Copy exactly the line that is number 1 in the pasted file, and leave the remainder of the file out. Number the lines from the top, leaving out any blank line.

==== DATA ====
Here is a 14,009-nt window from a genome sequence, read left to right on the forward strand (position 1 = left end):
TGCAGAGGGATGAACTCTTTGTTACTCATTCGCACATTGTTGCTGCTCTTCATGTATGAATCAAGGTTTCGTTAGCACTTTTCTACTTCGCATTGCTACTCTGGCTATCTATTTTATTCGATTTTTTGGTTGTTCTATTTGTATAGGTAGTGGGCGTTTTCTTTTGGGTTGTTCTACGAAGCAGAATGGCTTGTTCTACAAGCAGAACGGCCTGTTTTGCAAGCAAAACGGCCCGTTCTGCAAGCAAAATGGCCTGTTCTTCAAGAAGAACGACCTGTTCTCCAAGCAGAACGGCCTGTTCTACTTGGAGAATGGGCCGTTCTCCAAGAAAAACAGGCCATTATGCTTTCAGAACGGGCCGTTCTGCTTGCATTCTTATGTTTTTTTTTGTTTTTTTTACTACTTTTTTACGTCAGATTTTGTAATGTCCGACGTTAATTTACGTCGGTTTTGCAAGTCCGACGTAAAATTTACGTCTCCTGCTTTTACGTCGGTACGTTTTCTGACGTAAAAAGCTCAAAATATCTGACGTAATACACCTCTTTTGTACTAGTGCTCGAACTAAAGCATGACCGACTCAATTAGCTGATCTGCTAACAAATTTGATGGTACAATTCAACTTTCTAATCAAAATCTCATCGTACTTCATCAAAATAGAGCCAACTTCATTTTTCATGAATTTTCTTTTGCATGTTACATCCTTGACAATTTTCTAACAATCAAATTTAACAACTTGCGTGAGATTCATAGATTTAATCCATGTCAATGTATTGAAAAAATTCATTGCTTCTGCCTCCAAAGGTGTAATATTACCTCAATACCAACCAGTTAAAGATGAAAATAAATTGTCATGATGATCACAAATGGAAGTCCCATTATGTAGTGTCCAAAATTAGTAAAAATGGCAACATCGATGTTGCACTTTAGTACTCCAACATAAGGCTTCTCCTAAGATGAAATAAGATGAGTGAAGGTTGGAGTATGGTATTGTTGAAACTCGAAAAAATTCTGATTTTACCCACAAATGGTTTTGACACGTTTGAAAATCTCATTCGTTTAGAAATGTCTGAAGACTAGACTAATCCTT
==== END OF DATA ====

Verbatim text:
Here is a 14,009-nt window from a genome sequence, read left to right on the forward strand (position 1 = left end):